In­ject-able AIDS drug may work as well as pills: Study

Kuwait Times - - HEALTH & SCIENCE -

A two-drug cock­tail in­jected ev­ery month or two may be just as ef­fec­tive as a daily pill at keep­ing the AIDS virus un­der con­trol, said a study yes­ter­day that promised re­lief for mil­lions. At present peo­ple have no op­tion but to take life­long, daily doses of anti-retro­vi­ral ther­apy (ART) which keeps the HIV virus un­der con­trol, but does not kill it. Peo­ple who for­get to take their med­i­ca­tion run the risk of the virus re­bound­ing to make them ill, or de­vel­op­ing re­sis­tance to the drugs they were us­ing-which would re­quire a more ex­pen­sive re­place­ment.

In an on­go­ing study, nearly 300 HIV-pos­i­tive peo­ple were given an ini­tial course of daily pills to bring the virus un­der con­trol. Once this was achieved, some con­tin­ued tak­ing oral treat­ment as main­te­nance while the rest were shifted onto the pro­to­type, in­jectable ARV, ad­min­is­tered ev­ery four or eight weeks. At 96 weeks, the virus was still sub­dued in 84 per­cent of the pill-tak­ing group, 87 per­cent in the four­weekly in­jectable group, and 94 per­cent in the eight-weekly group.

The re­sults were pub­lished in The Lancet med­i­cal jour­nal to co­in­cide with an HIV sci­ence con­fer­ence in Paris of the In­ter­na­tional AIDS So­ci­ety. In 2016, there were some 36.7 mil­lion peo­ple liv­ing with HIV of whom 19.5 mil­lion had ac­cess to ART, ac­cord­ing to UNAIS. The UN rec­om­mends ART for all HIV-pos­i­tive peo­ple.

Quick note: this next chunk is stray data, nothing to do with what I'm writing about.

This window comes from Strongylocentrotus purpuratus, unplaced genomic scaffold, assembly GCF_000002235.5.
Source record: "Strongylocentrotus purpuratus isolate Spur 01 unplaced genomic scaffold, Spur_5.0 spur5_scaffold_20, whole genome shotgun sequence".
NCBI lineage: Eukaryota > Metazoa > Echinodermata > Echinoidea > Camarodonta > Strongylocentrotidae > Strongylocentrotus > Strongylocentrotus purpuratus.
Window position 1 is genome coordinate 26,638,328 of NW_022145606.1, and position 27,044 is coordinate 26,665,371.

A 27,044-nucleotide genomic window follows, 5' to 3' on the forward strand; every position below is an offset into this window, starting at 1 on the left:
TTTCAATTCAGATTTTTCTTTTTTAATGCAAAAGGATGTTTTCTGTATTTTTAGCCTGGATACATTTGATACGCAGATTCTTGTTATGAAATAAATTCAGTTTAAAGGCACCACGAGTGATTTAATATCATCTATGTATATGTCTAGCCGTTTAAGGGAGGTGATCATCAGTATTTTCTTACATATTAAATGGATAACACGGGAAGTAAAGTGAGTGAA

Next rev­o­lu­tion

“The in­tro­duc­tion of sin­gletablet med­i­ca­tion rep­re­sented a leap for­ward in ART dos­ing, and long-ac­tive anti-retro­vi­ral in­jec­tions may rep­re­sent the next rev­o­lu­tion in HIV ther­apy by pro­vid­ing an op­tion that cir­cum­vents the bur­den of daily dos­ing,” said study co-au­thor David Margo lis of Vi Iv Health­care, a phar­ma­ceu­ti­cal com­pany in­volved in de­vel­op­ing the in­jectable drug. “Ad­her­ence to med­i­ca­tion re­mains an im­por­tant chal­lenge in HIV treat­ment.”

Also in­volved in the study is Janssen Sci­ences, a com­pany in the John­son & John­son group.

Last week, the UN warned that coun­tries must halt the rise of AIDS drug re­sis­tance to pre­vent a swell in new in­fec­tions and deaths and spi­ral­ing treat­ment costs.

WASH­ING­TON: This file photo shows Dr Ray Martins, chief med­i­cal of­fi­cer at the Whit­man-Walker Clinic in Wash­ing­ton, DC, hold­ing a hand­ful of Tru­vada, the first pill rec­om­mended for HIV pre­ven­tion in healthy peo­ple who are at high risk of get­ting HIV through un­pro­tected sex, or who in­ject il­licit drugs.

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